rpcq

2019-12-27

rpcq

pipeline status pypi version conda-forge version docker pulls

The asynchronous RPC client-server framework and message specification for Rigetti Quantum Cloud Services (QCS).

Implements an efficient transport protocol by using ZeroMQ (ZMQ) sockets and MessagePack (msgpack) serialization.

Not intended to be a full-featured replacement for other frameworks like gRPC or Apache Thrift.

Python Installation

To install directly from the source, run pip install -e . from within the top-level directory of the rpcq repository. To additionally install the requirements for testing, make sure to run pip install -r requirements.txt.

To instead install the latest released verson of rpcq from the Python package manager PyPi, run pip install rpcq.

NOTE: We strongly encourage users of rpcq to install the software within a (Python) virtual environment (read up on virtualenv, pyenv, or conda for more info).

Lisp Installation

Installation is easier with QuickLisp. After placing the source for RPCQ within your local Lisp projects directory (cf. ql:*local-project-directories*), run (ql:quickload :rpcq) and QuickLisp will download the necessary Lisp dependencies.

In addition to the Lisp dependencies, RPCQ depends on ZeroMQ. Be sure to install both the library and its development headers (which are necessary for the Lisp foreign-function interface to get its bearings).

Using the Client-Server Framework

The following two code samples (first in Python, then in Lisp) demonstrate how to create a server, add a test handler, and spin it up.

from rpcq import Server

server = Server()

@server.rpc_handler
def test():
    return 'test'

server.run('tcp://*:5555')
(defun test ()
  "test")

(let ((dt (rpcq:make-dispatch-table)))
  (rpcq:dispatch-table-add-handler dt 'test)
  (rpcq:start-server :dispatch-table dt
                     :listen-addresses '("tcp://*:5555")))

In another window, we can (again first in Python, then in Lisp) create a client that points to the same socket, and call the test method.

from rpcq import Client

client = Client('tcp://localhost:5555')

client.call('test')
(rpcq:with-rpc-client (client "tcp://localhost:5555")
  (rpcq:rpc-call client "test"))

In all cases (including interoperating a client/server pair written in different languages), this will return the string 'test'.

Using the Message Spec

The message spec as defined in src/messages.lisp (which in turn produces rpcq/messages.py) is meant to be used with the Rigetti QCS platform. Therefore, these messages are used in pyquil, in order to allow users to communicate with the Rigetti Quil compiler and quantum processing units (QPUs). PyQuil provides utilities for users to interact with the QCS API and write programs in Quil, the quantum instruction language developed at Rigetti.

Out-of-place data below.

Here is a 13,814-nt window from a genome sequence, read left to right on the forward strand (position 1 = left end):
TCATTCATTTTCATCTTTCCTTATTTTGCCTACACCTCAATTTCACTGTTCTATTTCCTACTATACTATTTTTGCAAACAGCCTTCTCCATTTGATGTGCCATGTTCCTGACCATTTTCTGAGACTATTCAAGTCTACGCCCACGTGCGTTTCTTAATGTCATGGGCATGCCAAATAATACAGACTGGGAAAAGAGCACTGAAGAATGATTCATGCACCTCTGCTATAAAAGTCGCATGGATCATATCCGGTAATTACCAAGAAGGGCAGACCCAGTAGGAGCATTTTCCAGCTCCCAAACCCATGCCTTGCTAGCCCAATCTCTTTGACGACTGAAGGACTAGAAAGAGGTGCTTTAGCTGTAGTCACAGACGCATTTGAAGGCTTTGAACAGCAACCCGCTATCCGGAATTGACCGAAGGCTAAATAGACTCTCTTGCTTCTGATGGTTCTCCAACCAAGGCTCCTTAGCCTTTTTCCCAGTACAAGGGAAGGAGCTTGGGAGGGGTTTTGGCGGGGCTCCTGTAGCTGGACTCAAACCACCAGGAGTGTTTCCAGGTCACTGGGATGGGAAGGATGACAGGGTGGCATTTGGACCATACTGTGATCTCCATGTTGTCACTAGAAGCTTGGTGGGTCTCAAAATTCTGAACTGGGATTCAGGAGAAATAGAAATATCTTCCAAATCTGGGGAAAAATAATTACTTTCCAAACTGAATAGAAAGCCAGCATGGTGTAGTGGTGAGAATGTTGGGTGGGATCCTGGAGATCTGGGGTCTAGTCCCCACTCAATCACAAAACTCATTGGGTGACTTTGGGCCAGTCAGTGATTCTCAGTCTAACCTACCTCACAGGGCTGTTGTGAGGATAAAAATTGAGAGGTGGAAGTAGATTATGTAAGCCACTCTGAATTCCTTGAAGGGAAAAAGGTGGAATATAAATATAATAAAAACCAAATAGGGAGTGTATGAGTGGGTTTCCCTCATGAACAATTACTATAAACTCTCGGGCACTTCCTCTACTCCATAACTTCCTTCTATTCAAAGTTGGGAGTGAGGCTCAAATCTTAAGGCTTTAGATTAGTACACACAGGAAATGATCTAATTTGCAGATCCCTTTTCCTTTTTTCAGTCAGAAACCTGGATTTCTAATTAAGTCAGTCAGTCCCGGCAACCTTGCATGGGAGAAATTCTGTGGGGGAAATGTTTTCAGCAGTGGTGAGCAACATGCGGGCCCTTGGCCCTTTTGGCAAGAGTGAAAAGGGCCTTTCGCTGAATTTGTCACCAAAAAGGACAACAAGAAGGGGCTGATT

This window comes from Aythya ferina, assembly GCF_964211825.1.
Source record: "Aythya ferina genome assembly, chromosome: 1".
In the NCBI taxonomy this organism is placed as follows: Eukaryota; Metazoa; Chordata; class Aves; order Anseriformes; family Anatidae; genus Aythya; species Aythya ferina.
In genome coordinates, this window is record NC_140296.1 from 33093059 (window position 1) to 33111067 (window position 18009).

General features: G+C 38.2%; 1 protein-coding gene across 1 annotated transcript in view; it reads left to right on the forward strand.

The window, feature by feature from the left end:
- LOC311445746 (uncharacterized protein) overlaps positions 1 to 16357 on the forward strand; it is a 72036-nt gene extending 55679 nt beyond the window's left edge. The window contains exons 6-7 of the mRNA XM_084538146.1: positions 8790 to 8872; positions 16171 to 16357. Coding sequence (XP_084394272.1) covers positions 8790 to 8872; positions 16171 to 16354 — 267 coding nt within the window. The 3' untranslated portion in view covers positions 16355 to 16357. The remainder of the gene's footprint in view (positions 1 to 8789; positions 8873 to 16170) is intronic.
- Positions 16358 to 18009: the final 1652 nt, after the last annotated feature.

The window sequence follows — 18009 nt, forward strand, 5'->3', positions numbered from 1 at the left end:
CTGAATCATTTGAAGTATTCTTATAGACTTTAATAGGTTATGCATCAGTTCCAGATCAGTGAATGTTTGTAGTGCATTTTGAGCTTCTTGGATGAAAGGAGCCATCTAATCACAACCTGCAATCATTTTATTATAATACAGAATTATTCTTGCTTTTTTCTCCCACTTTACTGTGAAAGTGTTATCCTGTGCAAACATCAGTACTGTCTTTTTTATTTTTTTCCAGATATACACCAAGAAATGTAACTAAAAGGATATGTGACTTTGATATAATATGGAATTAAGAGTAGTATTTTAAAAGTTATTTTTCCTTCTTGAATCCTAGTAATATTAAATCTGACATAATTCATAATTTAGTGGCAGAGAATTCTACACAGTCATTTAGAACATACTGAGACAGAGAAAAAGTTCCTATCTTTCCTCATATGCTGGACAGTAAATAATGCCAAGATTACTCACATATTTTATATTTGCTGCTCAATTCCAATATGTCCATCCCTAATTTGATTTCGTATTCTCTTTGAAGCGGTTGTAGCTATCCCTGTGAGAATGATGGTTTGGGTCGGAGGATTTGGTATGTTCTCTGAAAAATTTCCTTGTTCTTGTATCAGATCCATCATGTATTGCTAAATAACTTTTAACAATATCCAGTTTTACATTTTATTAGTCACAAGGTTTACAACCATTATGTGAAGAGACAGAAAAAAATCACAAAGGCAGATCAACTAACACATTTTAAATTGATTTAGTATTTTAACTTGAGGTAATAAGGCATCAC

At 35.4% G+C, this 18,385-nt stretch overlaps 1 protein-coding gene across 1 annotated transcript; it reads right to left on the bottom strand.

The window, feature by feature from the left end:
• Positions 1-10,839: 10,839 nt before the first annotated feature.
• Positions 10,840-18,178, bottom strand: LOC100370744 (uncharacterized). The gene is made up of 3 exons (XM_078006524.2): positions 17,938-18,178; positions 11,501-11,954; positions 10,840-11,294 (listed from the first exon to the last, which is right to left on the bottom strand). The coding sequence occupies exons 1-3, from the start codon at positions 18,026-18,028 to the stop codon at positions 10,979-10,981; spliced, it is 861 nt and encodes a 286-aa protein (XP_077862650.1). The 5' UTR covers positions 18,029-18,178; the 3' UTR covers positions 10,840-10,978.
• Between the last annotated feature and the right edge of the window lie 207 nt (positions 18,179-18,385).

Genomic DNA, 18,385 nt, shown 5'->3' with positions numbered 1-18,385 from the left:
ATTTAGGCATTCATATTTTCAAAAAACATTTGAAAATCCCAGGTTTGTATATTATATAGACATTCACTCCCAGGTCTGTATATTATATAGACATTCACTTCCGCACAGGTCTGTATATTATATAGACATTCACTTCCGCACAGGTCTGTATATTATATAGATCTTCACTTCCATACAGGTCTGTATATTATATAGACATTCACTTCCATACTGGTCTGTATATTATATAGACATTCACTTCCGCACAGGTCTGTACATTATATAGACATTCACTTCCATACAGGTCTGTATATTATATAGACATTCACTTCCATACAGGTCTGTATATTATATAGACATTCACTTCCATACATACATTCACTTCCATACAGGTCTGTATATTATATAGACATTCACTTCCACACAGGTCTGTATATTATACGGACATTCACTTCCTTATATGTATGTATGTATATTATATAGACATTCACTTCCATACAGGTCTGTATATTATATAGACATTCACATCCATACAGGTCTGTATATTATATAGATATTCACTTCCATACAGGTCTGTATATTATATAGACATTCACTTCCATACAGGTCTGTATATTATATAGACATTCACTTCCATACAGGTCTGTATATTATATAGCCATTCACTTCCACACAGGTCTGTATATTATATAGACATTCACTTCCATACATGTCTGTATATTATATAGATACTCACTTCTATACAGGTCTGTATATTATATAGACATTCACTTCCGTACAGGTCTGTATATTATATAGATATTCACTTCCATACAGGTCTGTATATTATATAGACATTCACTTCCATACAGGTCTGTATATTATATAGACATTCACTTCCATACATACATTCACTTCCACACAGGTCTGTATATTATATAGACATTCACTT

Thus, most users will not interact with rpcq.messages directly. However, for those interested in building their own implementation of the QCS API utilities in pyQuil, becoming acquainted with the client-server framework, the available messages in the message spec, and how they are used in the pyquil.api module would be a good place to start!

Updating the Python Message Bindings

Currently only Python bindings are available for the message spec, but more language bindings are in the works. To update the Python message bindings after editing src/messages.lisp, open rlwrap sbcl and run:

(ql:quickload :rpcq)
(with-open-file (f "rpcq/messages.py" :direction :output :if-exists :supersede)
  (rpcq:python-message-spec f))

NOTE: Requires pre-installed sbcl, quicklisp, and (optionally) rlwrap.

We can also use the rpcq docker container to update the message spec without to install the requirements.

./docker_update_python_spec.sh

Running the Unit Tests

The rpcq repository is configured with GitLab CI to automatically run the unit tests. The tests run within a container based off of the rigetti/lisp Docker image, which is pinned to a specific tag. If you need a more recent version of the image, update the tag in the .gitlab-ci.yml.

The Python unit tests can be executed locally by running pytest from the top-level directory of the repository (assuming you have installed the test requirements).

The Lisp unit tests can be run locally by doing the following from within rlwrap sbcl:

(ql:quickload :rpcq)
(asdf:test-system :rpcq)

There may be some instances of STYLE-WARNING, but if the test run successfully, there should be something near the bottom of the output that looks like:

RPCQ-TESTS (Suite)
  TEST-DEFMESSAGE                                                         [ OK ]

Automated Packaging with Docker

The CI pipeline for rpcq produces a Docker image, available at rigetti/rpcq. To get the latest stable version of rpcq, run docker pull rigetti/rpcq. The image is built from the rigetti/lisp Docker image, which is pinned to a specific tag. If you need a more recent version of the image, update the tag in the Dockerfile.

To learn more about the rigetti/lisp Docker image, check out the docker-lisp repository.

Release Process

  1. Update VERSION.txt and dependency versions (if applicable) and push the commit to master.
  2. Push a git tag vX.Y.Z that contains the same version number as in VERSION.txt.
  3. Verify that the resulting build (triggered by pushing the tag) completes successfully.
  4. Push the tagged commit to pypi and verify it appears here.
  5. Publish a release using the tag as the name.
  6. Close the milestone associated with this release, and migrate incomplete issues to the next one.

Authors

Developed at Rigetti Computing by Nikolas Tezak, Steven Heidel, Eric Peterson, Colm Ryan, Peter Karalekas, Guen Prawiroatmodjo, and Robert Smith.

Author
Rigetti Computing <info@rigetti.com>